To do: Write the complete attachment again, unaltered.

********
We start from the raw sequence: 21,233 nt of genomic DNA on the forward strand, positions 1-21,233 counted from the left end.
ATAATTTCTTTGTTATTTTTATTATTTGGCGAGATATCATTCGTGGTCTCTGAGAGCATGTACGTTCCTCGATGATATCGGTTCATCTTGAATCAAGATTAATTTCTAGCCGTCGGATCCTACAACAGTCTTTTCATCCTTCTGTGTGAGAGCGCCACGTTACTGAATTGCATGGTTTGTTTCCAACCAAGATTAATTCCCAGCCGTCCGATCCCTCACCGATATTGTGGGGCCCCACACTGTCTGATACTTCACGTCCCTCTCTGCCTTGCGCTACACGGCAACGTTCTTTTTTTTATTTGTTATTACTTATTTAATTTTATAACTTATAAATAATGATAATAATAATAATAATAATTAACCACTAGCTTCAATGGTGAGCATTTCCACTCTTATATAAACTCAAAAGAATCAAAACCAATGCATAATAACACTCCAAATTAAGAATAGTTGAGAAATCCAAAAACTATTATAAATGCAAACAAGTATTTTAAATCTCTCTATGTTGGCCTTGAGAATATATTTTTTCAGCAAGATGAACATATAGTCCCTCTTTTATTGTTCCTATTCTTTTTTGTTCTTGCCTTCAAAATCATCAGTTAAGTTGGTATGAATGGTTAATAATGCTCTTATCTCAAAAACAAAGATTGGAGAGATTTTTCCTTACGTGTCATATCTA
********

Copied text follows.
We start from the raw sequence: 21,233 nt of genomic DNA on the forward strand, positions 1-21,233 counted from the left end.
ATAATTTCTTTGTTATTTTTATTATTTGGCGAGATATCATTCGTGGTCTCTGAGAGCATGTACGTTCCTCGATGATATCGGTTCATCTTGAATCAAGATTAATTTCTAGCCGTCGGATCCTACAACAGTCTTTTCATCCTTCTGTGTGAGAGCGCCACGTTACTGAATTGCATGGTTTGTTTCCAACCAAGATTAATTCCCAGCCGTCCGATCCCTCACCGATATTGTGGGGCCCCACACTGTCTGATACTTCACGTCCCTCTCTGCCTTGCGCTACACGGCAACGTTCTTTTTTTTATTTGTTATTACTTATTTAATTTTATAACTTATAAATAATGATAATAATAATAATAATAATTAACCACTAGCTTCAATGGTGAGCATTTCCACTCTTATATAAACTCAAAAGAATCAAAACCAATGCATAATAACACTCCAAATTAAGAATAGTTGAGAAATCCAAAAACTATTATAAATGCAAACAAGTATTTTAAATCTCTCTATGTTGGCCTTGAGAATATATTTTTTCAGCAAGATGAACATATAGTCCCTCTTTTATTGTTCCTATTCTTTTTTGTTCTTGCCTTCAAAATCATCAGTTAAGTTGGTATGAATGGTTAATAATGCTCTTATCTCAAAAACAAAGATTGGAGAGATTTTTCCTTACGTGTCATATCTA